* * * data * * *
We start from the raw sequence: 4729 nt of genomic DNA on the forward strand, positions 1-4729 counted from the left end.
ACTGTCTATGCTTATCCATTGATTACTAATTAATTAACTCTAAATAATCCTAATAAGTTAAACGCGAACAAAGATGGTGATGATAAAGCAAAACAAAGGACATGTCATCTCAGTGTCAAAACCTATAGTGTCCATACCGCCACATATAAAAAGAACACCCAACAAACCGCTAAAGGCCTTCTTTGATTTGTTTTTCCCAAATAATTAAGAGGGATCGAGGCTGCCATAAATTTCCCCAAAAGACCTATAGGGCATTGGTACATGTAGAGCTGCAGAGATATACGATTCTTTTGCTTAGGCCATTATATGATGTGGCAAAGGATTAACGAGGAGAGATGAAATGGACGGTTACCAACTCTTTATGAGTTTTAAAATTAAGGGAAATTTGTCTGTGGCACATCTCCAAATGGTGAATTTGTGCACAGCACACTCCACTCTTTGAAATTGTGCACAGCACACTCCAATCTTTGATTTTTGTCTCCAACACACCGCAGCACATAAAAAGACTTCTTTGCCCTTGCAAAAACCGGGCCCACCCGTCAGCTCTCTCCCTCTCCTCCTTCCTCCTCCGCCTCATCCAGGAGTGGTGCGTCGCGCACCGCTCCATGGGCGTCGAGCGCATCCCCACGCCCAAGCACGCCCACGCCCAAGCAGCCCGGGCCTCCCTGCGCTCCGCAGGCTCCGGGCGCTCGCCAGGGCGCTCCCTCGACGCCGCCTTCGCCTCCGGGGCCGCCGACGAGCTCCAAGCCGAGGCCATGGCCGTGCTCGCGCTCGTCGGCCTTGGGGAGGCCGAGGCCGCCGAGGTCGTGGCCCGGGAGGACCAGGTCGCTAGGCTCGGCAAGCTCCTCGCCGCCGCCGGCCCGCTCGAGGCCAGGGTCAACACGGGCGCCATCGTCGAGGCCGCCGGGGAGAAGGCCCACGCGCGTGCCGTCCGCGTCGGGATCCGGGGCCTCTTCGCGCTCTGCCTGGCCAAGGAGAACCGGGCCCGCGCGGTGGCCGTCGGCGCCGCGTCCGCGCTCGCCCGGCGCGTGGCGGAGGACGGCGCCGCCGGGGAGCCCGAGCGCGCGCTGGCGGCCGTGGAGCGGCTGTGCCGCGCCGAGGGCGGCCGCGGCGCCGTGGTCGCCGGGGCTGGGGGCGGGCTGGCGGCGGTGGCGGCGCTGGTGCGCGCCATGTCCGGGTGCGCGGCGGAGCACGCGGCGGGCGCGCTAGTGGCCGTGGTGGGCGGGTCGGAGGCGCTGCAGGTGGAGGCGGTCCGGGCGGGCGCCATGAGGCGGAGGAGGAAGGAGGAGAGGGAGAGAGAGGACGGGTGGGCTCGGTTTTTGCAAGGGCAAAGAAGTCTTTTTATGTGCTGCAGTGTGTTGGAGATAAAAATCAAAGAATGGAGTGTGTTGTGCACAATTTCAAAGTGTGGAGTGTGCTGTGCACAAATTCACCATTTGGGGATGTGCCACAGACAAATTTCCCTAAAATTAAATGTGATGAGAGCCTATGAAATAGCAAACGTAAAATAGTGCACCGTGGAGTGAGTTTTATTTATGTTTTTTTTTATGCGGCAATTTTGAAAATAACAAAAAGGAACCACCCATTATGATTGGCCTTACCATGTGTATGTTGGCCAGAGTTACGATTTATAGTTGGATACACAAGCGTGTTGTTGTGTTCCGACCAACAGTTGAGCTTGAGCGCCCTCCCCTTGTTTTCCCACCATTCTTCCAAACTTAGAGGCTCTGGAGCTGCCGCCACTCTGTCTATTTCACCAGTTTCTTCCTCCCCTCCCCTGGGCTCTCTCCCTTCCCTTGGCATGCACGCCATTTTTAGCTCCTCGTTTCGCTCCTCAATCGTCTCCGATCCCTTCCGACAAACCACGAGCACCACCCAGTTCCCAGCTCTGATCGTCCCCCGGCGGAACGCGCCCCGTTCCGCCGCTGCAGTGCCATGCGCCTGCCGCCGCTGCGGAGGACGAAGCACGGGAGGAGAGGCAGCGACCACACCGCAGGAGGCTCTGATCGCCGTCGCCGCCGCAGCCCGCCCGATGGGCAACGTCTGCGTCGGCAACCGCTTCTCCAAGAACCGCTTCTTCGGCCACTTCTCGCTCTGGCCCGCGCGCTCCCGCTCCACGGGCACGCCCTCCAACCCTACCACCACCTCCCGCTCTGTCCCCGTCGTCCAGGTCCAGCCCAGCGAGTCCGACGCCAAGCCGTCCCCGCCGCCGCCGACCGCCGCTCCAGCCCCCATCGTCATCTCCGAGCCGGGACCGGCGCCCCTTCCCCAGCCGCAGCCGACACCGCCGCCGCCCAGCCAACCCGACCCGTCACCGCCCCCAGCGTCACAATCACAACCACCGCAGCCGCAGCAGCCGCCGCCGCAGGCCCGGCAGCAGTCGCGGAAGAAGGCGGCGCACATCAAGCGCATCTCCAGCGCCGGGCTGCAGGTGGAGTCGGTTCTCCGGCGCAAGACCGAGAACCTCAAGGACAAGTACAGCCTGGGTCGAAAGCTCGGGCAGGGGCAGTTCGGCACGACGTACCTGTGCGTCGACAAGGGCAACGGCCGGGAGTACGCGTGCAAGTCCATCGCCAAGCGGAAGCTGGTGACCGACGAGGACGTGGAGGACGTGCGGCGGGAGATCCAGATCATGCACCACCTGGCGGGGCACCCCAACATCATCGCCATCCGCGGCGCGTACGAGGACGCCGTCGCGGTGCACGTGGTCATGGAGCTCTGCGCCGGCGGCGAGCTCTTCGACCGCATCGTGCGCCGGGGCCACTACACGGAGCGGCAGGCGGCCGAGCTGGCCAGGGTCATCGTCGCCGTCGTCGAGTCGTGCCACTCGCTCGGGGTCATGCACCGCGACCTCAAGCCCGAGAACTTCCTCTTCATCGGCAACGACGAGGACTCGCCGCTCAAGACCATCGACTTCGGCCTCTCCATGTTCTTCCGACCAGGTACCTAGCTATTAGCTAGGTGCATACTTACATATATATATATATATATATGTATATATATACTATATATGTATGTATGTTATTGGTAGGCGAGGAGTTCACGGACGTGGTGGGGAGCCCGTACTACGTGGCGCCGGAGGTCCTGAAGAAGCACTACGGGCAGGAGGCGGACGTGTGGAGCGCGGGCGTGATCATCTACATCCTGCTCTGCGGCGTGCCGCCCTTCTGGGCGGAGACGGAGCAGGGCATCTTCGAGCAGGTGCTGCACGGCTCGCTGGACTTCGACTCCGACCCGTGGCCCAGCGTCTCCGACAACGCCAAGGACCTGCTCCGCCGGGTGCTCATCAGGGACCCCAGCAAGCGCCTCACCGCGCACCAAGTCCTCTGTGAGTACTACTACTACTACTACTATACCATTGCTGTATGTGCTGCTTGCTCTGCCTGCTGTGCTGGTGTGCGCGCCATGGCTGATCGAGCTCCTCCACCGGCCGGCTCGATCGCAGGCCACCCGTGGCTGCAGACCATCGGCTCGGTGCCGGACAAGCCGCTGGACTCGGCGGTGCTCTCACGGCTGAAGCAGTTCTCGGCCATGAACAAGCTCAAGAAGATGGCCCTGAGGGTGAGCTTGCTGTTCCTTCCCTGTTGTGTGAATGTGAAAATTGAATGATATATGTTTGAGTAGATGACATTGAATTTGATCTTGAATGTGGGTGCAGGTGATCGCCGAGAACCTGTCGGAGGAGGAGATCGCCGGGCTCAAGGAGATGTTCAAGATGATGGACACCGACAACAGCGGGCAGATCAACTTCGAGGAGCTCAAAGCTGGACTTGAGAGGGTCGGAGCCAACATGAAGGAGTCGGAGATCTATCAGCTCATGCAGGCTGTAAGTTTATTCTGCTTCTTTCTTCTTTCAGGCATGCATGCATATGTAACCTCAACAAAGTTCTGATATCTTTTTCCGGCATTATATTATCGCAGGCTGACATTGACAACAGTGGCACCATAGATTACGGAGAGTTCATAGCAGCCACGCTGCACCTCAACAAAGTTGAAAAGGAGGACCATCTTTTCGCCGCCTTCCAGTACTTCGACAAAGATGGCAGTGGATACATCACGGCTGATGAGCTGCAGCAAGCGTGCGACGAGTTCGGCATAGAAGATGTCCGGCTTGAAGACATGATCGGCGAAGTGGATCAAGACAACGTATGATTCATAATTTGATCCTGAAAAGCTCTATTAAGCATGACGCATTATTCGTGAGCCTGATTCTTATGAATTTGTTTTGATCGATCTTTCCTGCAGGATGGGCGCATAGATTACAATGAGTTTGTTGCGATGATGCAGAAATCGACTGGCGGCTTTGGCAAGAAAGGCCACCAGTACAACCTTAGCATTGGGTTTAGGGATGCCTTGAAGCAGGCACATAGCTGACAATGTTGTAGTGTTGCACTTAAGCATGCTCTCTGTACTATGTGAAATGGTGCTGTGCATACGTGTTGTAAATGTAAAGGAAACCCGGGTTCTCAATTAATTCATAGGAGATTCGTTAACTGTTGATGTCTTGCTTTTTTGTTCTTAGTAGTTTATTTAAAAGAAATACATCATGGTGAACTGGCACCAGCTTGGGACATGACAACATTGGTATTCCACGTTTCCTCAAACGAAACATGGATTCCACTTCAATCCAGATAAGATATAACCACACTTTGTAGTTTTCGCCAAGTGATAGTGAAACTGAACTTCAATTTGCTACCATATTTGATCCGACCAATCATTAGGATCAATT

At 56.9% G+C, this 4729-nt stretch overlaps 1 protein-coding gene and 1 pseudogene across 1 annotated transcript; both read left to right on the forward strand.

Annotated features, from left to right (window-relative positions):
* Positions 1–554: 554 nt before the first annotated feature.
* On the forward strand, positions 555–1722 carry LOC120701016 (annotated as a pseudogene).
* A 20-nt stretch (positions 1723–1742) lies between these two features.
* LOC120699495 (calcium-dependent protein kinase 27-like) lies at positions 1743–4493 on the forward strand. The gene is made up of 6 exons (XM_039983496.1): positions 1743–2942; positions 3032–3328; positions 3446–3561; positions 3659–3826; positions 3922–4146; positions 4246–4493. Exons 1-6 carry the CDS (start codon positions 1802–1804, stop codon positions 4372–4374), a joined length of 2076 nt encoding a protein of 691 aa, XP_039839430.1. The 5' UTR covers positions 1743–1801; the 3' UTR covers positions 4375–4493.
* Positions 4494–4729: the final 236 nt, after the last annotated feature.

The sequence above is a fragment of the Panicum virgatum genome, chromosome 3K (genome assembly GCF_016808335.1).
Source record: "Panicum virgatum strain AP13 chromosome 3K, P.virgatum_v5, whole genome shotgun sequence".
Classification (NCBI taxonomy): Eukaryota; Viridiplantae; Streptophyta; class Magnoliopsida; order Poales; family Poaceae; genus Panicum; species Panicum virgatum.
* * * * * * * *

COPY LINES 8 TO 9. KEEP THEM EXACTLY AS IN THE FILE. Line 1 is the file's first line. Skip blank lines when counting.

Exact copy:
* LOC120699495 (calcium-dependent protein kinase 27-like) lies at positions 1743–4493 on the forward strand. The gene is made up of 6 exons (XM_039983496.1): positions 1743–2942; positions 3032–3328; positions 3446–3561; positions 3659–3826; positions 3922–4146; positions 4246–4493. Exons 1-6 carry the CDS (start codon positions 1802–1804, stop codon positions 4372–4374), a joined length of 2076 nt encoding a protein of 691 aa, XP_039839430.1. The 5' UTR covers positions 1743–1801; the 3' UTR covers positions 4375–4493.
* Positions 4494–4729: the final 236 nt, after the last annotated feature.